Boost Google Summer of Code 2017

Welcome to the Boost C++ Libraries' home page for Google Summer of Code (GSoC) 2017. This page provides information about suggested student projects, proposal submission templates, advice on writing good proposals, and links to information on getting started writing with Boost.

Quick summary of policies and processes for this year

After many extremely successful years of GSoC at Boost during which even some of the old timers have been wowed by the C++ code some of the students have brought us, we are minded to keep in place the more rigorous candidate selection process which involves preferentially selecting over all others every GSoC Boost candidate who takes a C++ programming aptitude test or provides links to at least 1,000 lines (excluding comments and whitespace) non-coursework C++ library (not application nor solution) open source code. Note if following the second route, code should have been open sourced at least three months ago, and show a log of commits improving the library over time.

What students should do now

  1. Students should review the list of ideas from previous GSoCs and the archives of the Boost developer's mailing list relating to GSoC (tip: try searching boost-dev for subjects tagged [gsoc17] or [gsoc16] etc). You may find this searchable archive of boost-dev useful.
  1. If you wish to proceed, you need to join the Boost Developer's mailing list and find a mentor who will be an experienced Boost developer in one of the Boost libraries listed at http://www.boost.org/doc/libs/1_63_0/. Read the Boost Discussion Policy in full, and once read in full go to http://lists.boost.org/mailman/listinfo.cgi/boost and subscribe.
  1. After as an absolute minimum reading all posts tagged [gsoc17], students should write a well researched and intelligent message with [gsoc17] at the front of the subject line to that developer's mailing list seeking a mentor, and be as flexible as possible in finding a topic that both they and the mentor is interested in upon which to base a GSoC project proposal text to be submitted to Google.

As a general rule, a well written and researched proposal to extend or improve an existing mature Boost library is likely to be much better received that student originated ideas for new libraries or facilities.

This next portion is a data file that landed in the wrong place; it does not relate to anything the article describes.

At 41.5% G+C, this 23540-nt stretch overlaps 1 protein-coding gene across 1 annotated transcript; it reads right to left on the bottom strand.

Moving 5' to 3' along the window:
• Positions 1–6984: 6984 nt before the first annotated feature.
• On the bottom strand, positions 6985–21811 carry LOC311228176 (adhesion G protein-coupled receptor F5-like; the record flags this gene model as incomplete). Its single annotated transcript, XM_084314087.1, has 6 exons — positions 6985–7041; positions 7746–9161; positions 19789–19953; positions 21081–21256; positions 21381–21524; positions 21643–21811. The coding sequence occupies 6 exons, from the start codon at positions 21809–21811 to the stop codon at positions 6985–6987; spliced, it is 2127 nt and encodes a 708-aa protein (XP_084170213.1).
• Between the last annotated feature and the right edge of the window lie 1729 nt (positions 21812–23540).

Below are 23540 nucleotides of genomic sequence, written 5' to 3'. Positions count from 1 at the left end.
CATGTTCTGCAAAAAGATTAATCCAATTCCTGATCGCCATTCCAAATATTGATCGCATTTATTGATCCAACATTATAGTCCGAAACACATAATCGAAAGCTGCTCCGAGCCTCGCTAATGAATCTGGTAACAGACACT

1. Once a potential mentor and project idea is found, the student must write a project proposal which should follow this submission template.

Potential mentors may add precanned project ideas with programming competency tests to this page below as GSoC approaches. These may prove useful in starting a discussion with potential mentor(s) whom the student should approach directly.

Github's for standalone GSoCs past and present

Since 2013 with Boost's transition to git we have kept a single umbrella org on github for those GSoCs which are fairly self standing. Incremental extensions to existing libraries usually enter that library's main git repo as an experimental branch. Here are those orgs:

Students may find examining past GSoC source code and commit histories of use.

Historical GSoC Ideas pages for years 2006 to now

Suggested GSoC project proposals

To any potential mentor adding a proposal HERE please use this template

1. Static map (boost::static_map<Key, T, ConstExprHash = boost::constexpr_hash<Key>, Pred = boost::constexpr_equal_to<Key>>)

Potential mentors: Niall Douglas

Background

Even with all of Boost's facilities and using C++ 14, this program represents the currently best available method of implementing a static constant associative map of keys to values (play with it in an online compiler here and see the assembler generated here):

#include <initializer_list>
#include <experimental/string_view>
#include <map>
#include <unordered_map>
#include <iostream>

using std::experimental::string_view;

enum class weekday { sunday, monday, tuesday, wednesday, thursday, friday, saturday };

// initializer_list, pair and string_view are constexpr, so this list can be constexpr
// (i.e. lives in the mind of the compiler only and has zero representation in generated code)
#define STRING_VIEW(str) { str, sizeof(str)-1 }
constexpr std::initializer_list<std::pair<const string_view, weekday>> string_to_weekday {
    { STRING_VIEW("sunday"),    weekday::sunday },
    { STRING_VIEW("monday"),    weekday::monday },
    { STRING_VIEW("tuesday"),   weekday::tuesday },
    { STRING_VIEW("wednesday"), weekday::wednesday },
    { STRING_VIEW("thursday"),  weekday::thursday },
    { STRING_VIEW("friday"),    weekday::friday },
    { STRING_VIEW("saturday"),  weekday::saturday }
};

int main(void)
{
  {
    // Calls malloc() at least 7 times
    static const std::map<string_view, weekday> to_weekday1 = string_to_weekday;